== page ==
Bookmark   May 11, 2005 at 4:27PM
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jillmcm(z6 PA)

I have found that my ground level baths get more action than anything higher - I have never had customers at baths much more than a foot off the ground. I have three saucers in the yard plus the barrel, and different birds like different ones. The chickadees and titmice actually prefer to drink from the ant baffles on my hummer feeders - go figure!

    Bookmark   May 11, 2005 at 4:43PM
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envirocop

We have a cement bird bath bowl without the pedestal set below a gutter drain. I keep a mosquito dunk in it and fill it with a hose when it doesn't rain. Birdies love it.

    Bookmark   May 12, 2005 at 8:30AM
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susanswoods(Z6 VA)

For Christmas I got a heated birdbath. It's got a three-legged steel support and a wide shallow plastic dish that sits on it, about 3 feet off the ground. I put it on the brick walk in the winter so it was close to the electric outlet but seldom saw a bird use it. I have moved it into the rose bed next to the water faucet and it is in constant use now. I hose it out and fill it daily but this weekend hope to hook up the dripper I bought for it. I'll still need to rinse it out regularly but that should keep it filled. It's a blast to watch the birds splash and preen.

    Bookmark   May 12, 2005 at 4:41PM
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kate_rose(7a TX panhandle)

I have a 1500 gallon built-in wildlife pond w/ waterfall (moving water helps with attracting things) in my double lot yard. It attracts the local box turtles, tons of dragon flys & other insect as well as a myriad of birds. The most unusual is the sharp-shin hawk which has bathed there the past 2 winters. The squirrels & other local mammals also use it. We keep a red eared slider & a native mud turtle as well as native fish. We also have mosquito fish (gambusia) & have had no problems with mosquitos. We keep the fish in our rainbarrels too & they are equally free of larvae.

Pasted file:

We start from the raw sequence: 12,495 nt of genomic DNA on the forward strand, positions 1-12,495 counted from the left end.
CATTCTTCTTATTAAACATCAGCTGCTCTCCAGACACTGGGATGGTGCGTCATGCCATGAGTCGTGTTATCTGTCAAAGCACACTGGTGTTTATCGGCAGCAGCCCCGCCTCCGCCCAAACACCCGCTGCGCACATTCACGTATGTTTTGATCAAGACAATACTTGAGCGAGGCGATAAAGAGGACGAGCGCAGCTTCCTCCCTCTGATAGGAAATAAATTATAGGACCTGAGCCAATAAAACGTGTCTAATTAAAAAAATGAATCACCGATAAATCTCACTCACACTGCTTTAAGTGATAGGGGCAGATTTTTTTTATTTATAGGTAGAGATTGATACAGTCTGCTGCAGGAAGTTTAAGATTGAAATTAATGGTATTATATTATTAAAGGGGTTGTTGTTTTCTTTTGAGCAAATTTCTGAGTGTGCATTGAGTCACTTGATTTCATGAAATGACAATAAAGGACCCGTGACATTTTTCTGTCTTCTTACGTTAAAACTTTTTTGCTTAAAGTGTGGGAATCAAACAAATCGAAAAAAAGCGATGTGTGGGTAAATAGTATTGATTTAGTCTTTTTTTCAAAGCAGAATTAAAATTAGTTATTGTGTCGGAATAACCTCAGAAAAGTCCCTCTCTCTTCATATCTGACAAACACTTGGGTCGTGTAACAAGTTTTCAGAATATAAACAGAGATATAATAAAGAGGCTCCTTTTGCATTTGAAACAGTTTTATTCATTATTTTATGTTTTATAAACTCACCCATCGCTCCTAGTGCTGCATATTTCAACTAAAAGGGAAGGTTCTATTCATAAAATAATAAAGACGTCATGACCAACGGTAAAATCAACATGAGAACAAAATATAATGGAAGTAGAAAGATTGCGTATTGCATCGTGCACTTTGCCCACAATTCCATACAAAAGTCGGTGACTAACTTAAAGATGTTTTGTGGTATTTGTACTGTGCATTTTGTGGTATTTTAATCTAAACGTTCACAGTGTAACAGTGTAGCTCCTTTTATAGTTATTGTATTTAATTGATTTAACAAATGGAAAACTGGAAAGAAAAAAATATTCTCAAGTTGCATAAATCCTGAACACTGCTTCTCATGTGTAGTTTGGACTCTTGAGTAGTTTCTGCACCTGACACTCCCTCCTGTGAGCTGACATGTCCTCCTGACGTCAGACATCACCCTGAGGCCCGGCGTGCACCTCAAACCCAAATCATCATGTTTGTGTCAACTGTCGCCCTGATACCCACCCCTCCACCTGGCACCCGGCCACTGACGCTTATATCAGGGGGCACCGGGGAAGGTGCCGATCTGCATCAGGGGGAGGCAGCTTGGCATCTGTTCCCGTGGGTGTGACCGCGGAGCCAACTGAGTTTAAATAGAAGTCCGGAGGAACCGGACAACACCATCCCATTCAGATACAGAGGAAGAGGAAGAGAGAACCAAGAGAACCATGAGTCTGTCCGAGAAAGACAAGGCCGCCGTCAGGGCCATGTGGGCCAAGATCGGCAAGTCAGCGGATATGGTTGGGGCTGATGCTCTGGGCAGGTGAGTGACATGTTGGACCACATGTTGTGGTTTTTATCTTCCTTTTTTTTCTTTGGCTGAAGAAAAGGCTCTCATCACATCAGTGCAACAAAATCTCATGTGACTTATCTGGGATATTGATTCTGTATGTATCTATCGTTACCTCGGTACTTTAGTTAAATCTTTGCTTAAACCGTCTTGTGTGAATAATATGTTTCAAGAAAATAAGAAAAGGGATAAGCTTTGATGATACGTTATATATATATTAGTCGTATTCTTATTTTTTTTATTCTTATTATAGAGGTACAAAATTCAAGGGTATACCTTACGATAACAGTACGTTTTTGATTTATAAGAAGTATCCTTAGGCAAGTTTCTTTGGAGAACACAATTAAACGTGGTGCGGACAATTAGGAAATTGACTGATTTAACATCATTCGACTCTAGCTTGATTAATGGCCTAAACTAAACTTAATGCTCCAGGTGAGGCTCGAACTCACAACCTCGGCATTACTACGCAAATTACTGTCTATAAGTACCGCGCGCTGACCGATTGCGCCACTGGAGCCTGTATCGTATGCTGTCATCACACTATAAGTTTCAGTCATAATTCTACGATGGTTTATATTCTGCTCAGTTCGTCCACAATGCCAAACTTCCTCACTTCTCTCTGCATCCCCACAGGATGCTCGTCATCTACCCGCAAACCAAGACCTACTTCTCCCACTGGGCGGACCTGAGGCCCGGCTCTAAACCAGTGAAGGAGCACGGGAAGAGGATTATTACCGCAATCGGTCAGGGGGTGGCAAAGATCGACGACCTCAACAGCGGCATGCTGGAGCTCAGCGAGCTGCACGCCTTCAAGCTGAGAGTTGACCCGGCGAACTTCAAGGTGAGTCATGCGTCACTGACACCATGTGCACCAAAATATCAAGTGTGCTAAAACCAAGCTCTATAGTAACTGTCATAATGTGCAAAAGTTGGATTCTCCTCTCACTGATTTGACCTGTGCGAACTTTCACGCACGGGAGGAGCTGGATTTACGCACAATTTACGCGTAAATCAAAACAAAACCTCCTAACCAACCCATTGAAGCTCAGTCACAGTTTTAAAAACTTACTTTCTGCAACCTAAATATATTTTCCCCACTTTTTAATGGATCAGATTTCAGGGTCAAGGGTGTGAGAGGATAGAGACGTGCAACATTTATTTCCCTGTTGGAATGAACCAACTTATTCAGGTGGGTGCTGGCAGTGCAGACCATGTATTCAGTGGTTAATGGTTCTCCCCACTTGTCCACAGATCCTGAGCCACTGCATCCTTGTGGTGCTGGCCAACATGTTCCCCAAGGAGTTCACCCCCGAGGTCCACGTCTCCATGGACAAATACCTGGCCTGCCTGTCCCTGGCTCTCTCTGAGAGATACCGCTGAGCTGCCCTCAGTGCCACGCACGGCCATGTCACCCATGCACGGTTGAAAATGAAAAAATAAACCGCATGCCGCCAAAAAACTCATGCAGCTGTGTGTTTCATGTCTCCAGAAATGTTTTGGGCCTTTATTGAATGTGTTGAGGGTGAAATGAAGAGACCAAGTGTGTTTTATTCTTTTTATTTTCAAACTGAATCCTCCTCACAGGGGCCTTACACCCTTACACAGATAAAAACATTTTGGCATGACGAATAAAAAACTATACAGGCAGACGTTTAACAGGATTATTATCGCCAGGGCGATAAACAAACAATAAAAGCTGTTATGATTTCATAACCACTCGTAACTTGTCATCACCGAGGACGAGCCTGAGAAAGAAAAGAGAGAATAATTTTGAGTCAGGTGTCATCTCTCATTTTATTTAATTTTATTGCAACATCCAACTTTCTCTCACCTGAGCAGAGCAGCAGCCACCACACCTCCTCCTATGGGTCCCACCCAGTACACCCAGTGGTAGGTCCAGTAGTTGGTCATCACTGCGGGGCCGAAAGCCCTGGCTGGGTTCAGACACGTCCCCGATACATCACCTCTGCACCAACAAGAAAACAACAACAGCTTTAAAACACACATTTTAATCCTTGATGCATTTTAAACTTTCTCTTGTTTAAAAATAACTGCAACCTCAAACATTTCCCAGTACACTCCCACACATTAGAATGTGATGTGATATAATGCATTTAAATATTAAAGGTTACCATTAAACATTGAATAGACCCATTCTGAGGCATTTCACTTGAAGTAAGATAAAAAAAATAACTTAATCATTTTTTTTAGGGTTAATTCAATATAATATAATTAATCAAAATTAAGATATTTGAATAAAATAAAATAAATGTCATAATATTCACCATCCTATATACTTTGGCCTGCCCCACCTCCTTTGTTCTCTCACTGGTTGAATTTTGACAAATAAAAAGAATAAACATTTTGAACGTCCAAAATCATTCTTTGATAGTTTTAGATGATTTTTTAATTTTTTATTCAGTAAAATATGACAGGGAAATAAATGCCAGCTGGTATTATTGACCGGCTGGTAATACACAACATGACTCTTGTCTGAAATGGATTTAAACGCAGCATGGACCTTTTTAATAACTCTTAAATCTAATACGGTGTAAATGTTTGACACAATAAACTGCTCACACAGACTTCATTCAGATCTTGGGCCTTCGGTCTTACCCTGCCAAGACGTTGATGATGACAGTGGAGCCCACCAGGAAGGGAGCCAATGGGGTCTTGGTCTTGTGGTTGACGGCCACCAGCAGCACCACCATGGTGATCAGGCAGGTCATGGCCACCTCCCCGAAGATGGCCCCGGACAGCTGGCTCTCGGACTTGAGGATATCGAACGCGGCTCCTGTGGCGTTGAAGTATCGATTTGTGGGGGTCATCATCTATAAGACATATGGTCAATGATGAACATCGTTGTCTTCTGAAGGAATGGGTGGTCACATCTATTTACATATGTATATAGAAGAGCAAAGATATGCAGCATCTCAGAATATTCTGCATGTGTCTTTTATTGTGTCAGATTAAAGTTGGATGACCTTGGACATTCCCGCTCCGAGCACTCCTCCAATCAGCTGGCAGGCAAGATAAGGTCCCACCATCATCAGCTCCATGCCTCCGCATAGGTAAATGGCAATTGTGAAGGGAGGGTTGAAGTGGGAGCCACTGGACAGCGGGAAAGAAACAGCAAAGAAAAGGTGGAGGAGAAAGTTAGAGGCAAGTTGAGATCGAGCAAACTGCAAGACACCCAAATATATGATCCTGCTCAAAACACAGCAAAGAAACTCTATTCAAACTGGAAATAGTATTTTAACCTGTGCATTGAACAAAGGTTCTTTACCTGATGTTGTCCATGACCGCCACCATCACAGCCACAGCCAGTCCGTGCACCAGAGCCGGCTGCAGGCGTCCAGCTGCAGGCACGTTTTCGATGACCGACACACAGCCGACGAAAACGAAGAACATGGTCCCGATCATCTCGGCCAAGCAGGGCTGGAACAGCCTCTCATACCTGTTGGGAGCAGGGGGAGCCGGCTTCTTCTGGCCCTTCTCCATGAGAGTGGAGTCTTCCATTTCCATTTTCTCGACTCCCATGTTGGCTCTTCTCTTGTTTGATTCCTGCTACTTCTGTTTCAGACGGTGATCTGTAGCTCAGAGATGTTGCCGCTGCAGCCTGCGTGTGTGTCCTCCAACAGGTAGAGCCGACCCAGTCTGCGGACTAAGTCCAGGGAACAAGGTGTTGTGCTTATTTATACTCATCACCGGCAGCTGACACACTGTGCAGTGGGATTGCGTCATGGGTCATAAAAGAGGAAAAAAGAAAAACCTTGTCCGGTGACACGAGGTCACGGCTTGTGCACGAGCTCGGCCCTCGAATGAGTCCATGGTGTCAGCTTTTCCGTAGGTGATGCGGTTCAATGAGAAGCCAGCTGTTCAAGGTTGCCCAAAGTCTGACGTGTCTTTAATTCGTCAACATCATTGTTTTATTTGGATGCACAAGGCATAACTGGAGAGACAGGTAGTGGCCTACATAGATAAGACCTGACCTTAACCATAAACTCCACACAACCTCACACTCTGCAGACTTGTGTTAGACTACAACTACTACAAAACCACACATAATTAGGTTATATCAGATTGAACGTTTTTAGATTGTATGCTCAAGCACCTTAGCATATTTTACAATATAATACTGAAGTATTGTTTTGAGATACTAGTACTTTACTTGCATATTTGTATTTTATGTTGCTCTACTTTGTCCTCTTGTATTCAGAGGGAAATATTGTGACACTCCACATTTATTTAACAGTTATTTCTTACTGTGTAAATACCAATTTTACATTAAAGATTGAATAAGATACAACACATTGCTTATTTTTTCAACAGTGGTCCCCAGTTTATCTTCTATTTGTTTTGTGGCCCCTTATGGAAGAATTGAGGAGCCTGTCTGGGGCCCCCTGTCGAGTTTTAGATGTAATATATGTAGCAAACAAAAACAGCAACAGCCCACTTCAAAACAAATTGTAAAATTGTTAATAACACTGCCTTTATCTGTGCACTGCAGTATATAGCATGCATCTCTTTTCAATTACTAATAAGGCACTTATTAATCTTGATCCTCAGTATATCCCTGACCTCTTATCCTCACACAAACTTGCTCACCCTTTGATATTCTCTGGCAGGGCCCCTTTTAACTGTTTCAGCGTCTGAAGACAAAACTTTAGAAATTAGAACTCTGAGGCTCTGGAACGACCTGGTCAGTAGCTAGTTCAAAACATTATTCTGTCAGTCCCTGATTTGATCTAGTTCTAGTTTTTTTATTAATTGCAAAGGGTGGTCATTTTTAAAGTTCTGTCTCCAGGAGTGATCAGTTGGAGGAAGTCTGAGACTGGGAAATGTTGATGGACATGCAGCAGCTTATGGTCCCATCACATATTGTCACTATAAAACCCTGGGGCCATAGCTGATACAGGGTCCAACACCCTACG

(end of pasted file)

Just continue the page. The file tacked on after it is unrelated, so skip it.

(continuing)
It sounds like you have room & if so I would definitely advocate a pond. It does take some maintenance but I would say it can't be beat for wildlife attracting ability. If you do make one be sure to put in a shallow area for the birds to bathe in.

We collect rainwater to fill ours & suplement with city water if absolutely neccesary.

    Bookmark   May 12, 2005 at 11:28PM
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jillhudock(z7 PA)

Chiming in with my two cents! Using the feeder goldfish is great, but they eat the dragonfly larvae as well as the mosquito larvae, so you may want to go with those mosquito dunks which supposedly only kill the mosquito larvae.

Also, placing a rock in the middle of any of the smaller shallow dishes will attract the butterflies to drink as well, since they need extremely shallow water.

Just wanted to point out that mammals and birds are not our only wildlife!

    Bookmark   May 13, 2005 at 11:32AM
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shinobi(Z7NY)

Nothing beats a pond with a waterfall. Most birds and wildlife are attracted to water by sound. I have a small pond that holds about 250 to 275 gal. with a waterfall. I added flat rocks to create a shallow area around the bottom of the fall so that birds could bathe and drink. Birds love this spot. I've seen birds in my yard that never before came to my feeders. I also love the sound and sight of the water.

    Bookmark   May 13, 2005 at 8:57PM